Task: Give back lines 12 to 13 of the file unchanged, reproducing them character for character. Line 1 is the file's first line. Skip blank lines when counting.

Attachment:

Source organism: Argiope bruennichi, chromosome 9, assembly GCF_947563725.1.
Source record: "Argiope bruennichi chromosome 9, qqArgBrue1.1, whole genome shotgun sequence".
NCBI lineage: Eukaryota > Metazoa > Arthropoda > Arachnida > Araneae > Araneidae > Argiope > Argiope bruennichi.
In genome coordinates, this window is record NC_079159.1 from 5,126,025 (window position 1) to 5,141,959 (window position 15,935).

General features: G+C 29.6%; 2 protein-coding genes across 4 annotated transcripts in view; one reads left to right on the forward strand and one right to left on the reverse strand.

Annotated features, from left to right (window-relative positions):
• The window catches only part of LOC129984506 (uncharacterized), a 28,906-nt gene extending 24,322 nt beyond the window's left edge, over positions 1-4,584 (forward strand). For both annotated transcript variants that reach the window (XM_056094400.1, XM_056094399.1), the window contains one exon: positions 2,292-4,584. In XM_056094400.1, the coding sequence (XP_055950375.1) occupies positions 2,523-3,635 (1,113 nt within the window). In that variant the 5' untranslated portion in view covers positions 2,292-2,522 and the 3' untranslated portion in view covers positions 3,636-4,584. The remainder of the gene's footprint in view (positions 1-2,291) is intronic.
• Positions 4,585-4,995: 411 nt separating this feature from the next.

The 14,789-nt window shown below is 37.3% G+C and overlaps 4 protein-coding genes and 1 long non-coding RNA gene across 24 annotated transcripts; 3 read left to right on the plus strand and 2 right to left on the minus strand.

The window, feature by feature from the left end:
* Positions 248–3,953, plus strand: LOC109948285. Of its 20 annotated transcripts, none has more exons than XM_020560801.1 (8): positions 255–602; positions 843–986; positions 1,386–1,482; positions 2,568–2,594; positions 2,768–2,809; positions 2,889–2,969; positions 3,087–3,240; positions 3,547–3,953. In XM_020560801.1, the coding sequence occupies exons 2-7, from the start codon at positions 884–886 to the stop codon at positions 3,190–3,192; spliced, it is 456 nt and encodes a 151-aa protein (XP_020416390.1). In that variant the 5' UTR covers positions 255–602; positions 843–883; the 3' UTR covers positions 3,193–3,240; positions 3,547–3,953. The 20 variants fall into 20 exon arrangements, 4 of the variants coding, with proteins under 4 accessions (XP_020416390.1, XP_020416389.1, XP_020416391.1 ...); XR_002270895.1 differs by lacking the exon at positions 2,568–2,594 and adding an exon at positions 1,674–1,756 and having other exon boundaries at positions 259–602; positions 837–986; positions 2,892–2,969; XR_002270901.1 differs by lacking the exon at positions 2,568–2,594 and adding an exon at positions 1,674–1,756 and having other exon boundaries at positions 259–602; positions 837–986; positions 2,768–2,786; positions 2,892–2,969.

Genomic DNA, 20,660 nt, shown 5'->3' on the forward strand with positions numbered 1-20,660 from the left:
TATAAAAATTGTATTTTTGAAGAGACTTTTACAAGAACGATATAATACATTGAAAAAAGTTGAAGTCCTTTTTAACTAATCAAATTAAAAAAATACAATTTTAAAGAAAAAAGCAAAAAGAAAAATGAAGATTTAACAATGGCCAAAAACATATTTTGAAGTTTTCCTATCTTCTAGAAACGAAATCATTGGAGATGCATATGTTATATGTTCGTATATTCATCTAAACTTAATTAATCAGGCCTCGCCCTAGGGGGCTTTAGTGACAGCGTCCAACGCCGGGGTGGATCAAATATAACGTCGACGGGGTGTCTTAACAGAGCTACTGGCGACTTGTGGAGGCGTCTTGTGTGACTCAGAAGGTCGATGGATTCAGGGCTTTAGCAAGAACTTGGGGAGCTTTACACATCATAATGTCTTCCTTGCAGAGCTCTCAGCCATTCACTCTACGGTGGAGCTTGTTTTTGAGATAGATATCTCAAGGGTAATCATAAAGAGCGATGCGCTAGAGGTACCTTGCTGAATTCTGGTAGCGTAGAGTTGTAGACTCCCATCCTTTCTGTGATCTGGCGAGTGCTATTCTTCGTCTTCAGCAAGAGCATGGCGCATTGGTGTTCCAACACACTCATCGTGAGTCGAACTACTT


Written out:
Genomic DNA, 20,660 nt, shown 5'->3' on the forward strand with positions numbered 1-20,660 from the left:
TATAAAAATTGTATTTTTGAAGAGACTTTTACAAGAACGATATAATACATTGAAAAAAGTTGAAGTCCTTTTTAACTAATCAAATTAAAAAAATACAATTTTAAAGAAAAAAGCAAAAAGAAAAATGAAGATTTAACAATGGCCAAAAACATATTTTGAAGTTTTCCTATCTTCTAGAAACGAAATCATTGGAGATGCATATGTTATATGTTCGTATATTCATCTAAACTTAATTAATCAGGCCTCGCCCTAGGGGGCTTTAGTGACAGCGTCCAACGCCGGGGTGGATCAAATATAACGTCGACGGGGTGTCTTAACAGAGCTACTGGCGACTTGTGGAGGCGTCTTGTGTGACTCAGAAGGTCGATGGATTCAGGGCTTTAGCAAGAACTTGGGGAGCTTTACACATCATAATGTCTTCCTTGCAGAGCTCTCAGCCATTCACTCTACGGTGGAGCTTGTTTTTGAGATAGATATCTCAAGGGTAATCATAAAGAGCGATGCGCTAGAGGTACCTTGCTGAATTCTGGTAGCGTAGAGTTGTAGACTCCCATCCTTTCTGTGATCTGGCGAGTGCTATTCTTCGTCTTCAGCAAGAGCATGGCGCATTGGTGTTCCAACACACTCATCGTGAGTCGAACTACTT